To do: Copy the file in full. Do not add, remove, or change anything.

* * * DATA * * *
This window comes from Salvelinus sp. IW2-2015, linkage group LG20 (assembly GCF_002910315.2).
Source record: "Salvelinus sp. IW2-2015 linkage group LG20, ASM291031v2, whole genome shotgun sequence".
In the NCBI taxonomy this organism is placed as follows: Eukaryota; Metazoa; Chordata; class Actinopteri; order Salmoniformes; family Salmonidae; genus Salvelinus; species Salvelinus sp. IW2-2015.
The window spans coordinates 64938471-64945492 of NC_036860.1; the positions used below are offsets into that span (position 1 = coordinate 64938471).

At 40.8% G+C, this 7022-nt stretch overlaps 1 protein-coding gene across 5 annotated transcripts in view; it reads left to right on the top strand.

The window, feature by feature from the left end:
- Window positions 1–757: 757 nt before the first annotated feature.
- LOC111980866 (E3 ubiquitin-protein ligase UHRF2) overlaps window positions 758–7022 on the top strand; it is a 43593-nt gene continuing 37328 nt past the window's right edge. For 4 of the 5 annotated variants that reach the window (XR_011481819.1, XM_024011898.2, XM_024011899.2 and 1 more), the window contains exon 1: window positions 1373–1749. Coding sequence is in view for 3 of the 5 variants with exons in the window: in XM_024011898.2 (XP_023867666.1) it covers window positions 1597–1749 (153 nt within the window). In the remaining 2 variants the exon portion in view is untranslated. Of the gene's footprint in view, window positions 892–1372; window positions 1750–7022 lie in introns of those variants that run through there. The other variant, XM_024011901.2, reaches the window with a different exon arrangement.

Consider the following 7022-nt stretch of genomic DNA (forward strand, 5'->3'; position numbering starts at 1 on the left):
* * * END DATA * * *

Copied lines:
This window comes from Salvelinus sp. IW2-2015, linkage group LG20 (assembly GCF_002910315.2).
Source record: "Salvelinus sp. IW2-2015 linkage group LG20, ASM291031v2, whole genome shotgun sequence".
In the NCBI taxonomy this organism is placed as follows: Eukaryota; Metazoa; Chordata; class Actinopteri; order Salmoniformes; family Salmonidae; genus Salvelinus; species Salvelinus sp. IW2-2015.
The window spans coordinates 64938471-64945492 of NC_036860.1; the positions used below are offsets into that span (position 1 = coordinate 64938471).

At 40.8% G+C, this 7022-nt stretch overlaps 1 protein-coding gene across 5 annotated transcripts in view; it reads left to right on the top strand.

The window, feature by feature from the left end:
- Window positions 1–757: 757 nt before the first annotated feature.
- LOC111980866 (E3 ubiquitin-protein ligase UHRF2) overlaps window positions 758–7022 on the top strand; it is a 43593-nt gene continuing 37328 nt past the window's right edge. For 4 of the 5 annotated variants that reach the window (XR_011481819.1, XM_024011898.2, XM_024011899.2 and 1 more), the window contains exon 1: window positions 1373–1749. Coding sequence is in view for 3 of the 5 variants with exons in the window: in XM_024011898.2 (XP_023867666.1) it covers window positions 1597–1749 (153 nt within the window). In the remaining 2 variants the exon portion in view is untranslated. Of the gene's footprint in view, window positions 892–1372; window positions 1750–7022 lie in introns of those variants that run through there. The other variant, XM_024011901.2, reaches the window with a different exon arrangement.

Consider the following 7022-nt stretch of genomic DNA (forward strand, 5'->3'; position numbering starts at 1 on the left):